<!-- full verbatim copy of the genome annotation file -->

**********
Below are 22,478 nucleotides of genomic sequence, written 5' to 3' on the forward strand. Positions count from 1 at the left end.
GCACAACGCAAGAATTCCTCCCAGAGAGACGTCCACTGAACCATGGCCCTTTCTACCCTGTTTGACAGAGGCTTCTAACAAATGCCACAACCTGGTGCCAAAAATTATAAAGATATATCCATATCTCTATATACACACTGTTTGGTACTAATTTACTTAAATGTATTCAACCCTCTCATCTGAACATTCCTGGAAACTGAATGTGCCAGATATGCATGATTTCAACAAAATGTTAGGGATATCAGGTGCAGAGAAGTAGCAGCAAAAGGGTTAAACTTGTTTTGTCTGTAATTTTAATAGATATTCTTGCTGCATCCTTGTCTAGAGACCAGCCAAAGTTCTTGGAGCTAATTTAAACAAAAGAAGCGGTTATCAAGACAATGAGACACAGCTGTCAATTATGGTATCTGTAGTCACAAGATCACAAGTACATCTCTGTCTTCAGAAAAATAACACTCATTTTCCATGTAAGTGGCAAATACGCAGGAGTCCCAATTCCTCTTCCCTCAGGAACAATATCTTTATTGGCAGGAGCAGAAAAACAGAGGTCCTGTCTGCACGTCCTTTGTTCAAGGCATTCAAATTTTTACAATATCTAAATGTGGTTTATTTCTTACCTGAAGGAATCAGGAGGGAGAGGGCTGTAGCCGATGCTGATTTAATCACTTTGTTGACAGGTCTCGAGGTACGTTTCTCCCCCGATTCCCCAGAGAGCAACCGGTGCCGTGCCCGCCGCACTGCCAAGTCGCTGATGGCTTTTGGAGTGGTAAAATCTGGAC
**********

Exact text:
Below are 22,478 nucleotides of genomic sequence, written 5' to 3' on the forward strand. Positions count from 1 at the left end.
GCACAACGCAAGAATTCCTCCCAGAGAGACGTCCACTGAACCATGGCCCTTTCTACCCTGTTTGACAGAGGCTTCTAACAAATGCCACAACCTGGTGCCAAAAATTATAAAGATATATCCATATCTCTATATACACACTGTTTGGTACTAATTTACTTAAATGTATTCAACCCTCTCATCTGAACATTCCTGGAAACTGAATGTGCCAGATATGCATGATTTCAACAAAATGTTAGGGATATCAGGTGCAGAGAAGTAGCAGCAAAAGGGTTAAACTTGTTTTGTCTGTAATTTTAATAGATATTCTTGCTGCATCCTTGTCTAGAGACCAGCCAAAGTTCTTGGAGCTAATTTAAACAAAAGAAGCGGTTATCAAGACAATGAGACACAGCTGTCAATTATGGTATCTGTAGTCACAAGATCACAAGTACATCTCTGTCTTCAGAAAAATAACACTCATTTTCCATGTAAGTGGCAAATACGCAGGAGTCCCAATTCCTCTTCCCTCAGGAACAATATCTTTATTGGCAGGAGCAGAAAAACAGAGGTCCTGTCTGCACGTCCTTTGTTCAAGGCATTCAAATTTTTACAATATCTAAATGTGGTTTATTTCTTACCTGAAGGAATCAGGAGGGAGAGGGCTGTAGCCGATGCTGATTTAATCACTTTGTTGACAGGTCTCGAGGTACGTTTCTCCCCCGATTCCCCAGAGAGCAACCGGTGCCGTGCCCGCCGCACTGCCAAGTCGCTGATGGCTTTTGGAGTGGTAAAATCTGGAC